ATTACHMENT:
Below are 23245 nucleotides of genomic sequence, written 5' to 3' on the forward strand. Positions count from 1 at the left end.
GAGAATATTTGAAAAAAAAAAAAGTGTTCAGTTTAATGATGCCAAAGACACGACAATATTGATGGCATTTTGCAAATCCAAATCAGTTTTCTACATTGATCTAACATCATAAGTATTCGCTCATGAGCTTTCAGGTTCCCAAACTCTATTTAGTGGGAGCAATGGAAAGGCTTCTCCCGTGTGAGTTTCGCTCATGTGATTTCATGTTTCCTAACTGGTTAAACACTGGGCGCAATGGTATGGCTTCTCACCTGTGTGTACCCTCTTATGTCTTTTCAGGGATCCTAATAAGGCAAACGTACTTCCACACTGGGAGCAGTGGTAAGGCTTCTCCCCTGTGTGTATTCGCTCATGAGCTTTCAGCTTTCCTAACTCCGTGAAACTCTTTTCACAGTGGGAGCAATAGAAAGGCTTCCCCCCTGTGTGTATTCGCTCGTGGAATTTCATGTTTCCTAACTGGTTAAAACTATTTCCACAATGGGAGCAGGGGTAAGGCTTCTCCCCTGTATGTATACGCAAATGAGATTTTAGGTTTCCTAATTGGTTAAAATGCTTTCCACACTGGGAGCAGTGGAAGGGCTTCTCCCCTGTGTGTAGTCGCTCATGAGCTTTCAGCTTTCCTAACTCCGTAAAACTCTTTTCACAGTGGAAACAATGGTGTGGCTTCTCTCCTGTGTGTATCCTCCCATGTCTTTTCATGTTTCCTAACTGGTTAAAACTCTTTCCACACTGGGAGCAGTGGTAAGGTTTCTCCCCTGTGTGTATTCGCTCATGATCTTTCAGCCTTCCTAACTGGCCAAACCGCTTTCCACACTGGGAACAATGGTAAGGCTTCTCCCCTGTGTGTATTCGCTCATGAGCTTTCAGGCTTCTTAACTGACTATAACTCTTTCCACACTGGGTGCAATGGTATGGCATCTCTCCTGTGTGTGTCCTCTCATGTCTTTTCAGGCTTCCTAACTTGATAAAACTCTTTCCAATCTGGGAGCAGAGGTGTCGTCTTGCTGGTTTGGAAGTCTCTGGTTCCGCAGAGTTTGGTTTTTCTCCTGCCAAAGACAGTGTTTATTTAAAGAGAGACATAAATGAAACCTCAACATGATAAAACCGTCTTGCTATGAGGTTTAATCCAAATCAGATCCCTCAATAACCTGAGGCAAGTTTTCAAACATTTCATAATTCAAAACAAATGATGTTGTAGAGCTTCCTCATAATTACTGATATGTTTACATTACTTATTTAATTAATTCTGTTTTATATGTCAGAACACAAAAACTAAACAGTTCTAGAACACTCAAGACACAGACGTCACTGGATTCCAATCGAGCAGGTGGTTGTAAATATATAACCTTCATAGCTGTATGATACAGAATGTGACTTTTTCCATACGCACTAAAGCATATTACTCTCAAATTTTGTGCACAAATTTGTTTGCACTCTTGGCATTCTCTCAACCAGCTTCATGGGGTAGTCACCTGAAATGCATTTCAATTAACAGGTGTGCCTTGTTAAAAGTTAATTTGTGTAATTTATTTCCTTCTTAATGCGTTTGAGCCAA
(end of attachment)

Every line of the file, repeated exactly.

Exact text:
Below are 23245 nucleotides of genomic sequence, written 5' to 3' on the forward strand. Positions count from 1 at the left end.
GAGAATATTTGAAAAAAAAAAAAGTGTTCAGTTTAATGATGCCAAAGACACGACAATATTGATGGCATTTTGCAAATCCAAATCAGTTTTCTACATTGATCTAACATCATAAGTATTCGCTCATGAGCTTTCAGGTTCCCAAACTCTATTTAGTGGGAGCAATGGAAAGGCTTCTCCCGTGTGAGTTTCGCTCATGTGATTTCATGTTTCCTAACTGGTTAAACACTGGGCGCAATGGTATGGCTTCTCACCTGTGTGTACCCTCTTATGTCTTTTCAGGGATCCTAATAAGGCAAACGTACTTCCACACTGGGAGCAGTGGTAAGGCTTCTCCCCTGTGTGTATTCGCTCATGAGCTTTCAGCTTTCCTAACTCCGTGAAACTCTTTTCACAGTGGGAGCAATAGAAAGGCTTCCCCCCTGTGTGTATTCGCTCGTGGAATTTCATGTTTCCTAACTGGTTAAAACTATTTCCACAATGGGAGCAGGGGTAAGGCTTCTCCCCTGTATGTATACGCAAATGAGATTTTAGGTTTCCTAATTGGTTAAAATGCTTTCCACACTGGGAGCAGTGGAAGGGCTTCTCCCCTGTGTGTAGTCGCTCATGAGCTTTCAGCTTTCCTAACTCCGTAAAACTCTTTTCACAGTGGAAACAATGGTGTGGCTTCTCTCCTGTGTGTATCCTCCCATGTCTTTTCATGTTTCCTAACTGGTTAAAACTCTTTCCACACTGGGAGCAGTGGTAAGGTTTCTCCCCTGTGTGTATTCGCTCATGATCTTTCAGCCTTCCTAACTGGCCAAACCGCTTTCCACACTGGGAACAATGGTAAGGCTTCTCCCCTGTGTGTATTCGCTCATGAGCTTTCAGGCTTCTTAACTGACTATAACTCTTTCCACACTGGGTGCAATGGTATGGCATCTCTCCTGTGTGTGTCCTCTCATGTCTTTTCAGGCTTCCTAACTTGATAAAACTCTTTCCAATCTGGGAGCAGAGGTGTCGTCTTGCTGGTTTGGAAGTCTCTGGTTCCGCAGAGTTTGGTTTTTCTCCTGCCAAAGACAGTGTTTATTTAAAGAGAGACATAAATGAAACCTCAACATGATAAAACCGTCTTGCTATGAGGTTTAATCCAAATCAGATCCCTCAATAACCTGAGGCAAGTTTTCAAACATTTCATAATTCAAAACAAATGATGTTGTAGAGCTTCCTCATAATTACTGATATGTTTACATTACTTATTTAATTAATTCTGTTTTATATGTCAGAACACAAAAACTAAACAGTTCTAGAACACTCAAGACACAGACGTCACTGGATTCCAATCGAGCAGGTGGTTGTAAATATATAACCTTCATAGCTGTATGATACAGAATGTGACTTTTTCCATACGCACTAAAGCATATTACTCTCAAATTTTGTGCACAAATTTGTTTGCACTCTTGGCATTCTCTCAACCAGCTTCATGGGGTAGTCACCTGAAATGCATTTCAATTAACAGGTGTGCCTTGTTAAAAGTTAATTTGTGTAATTTATTTCCTTCTTAATGCGTTTGAGCCAA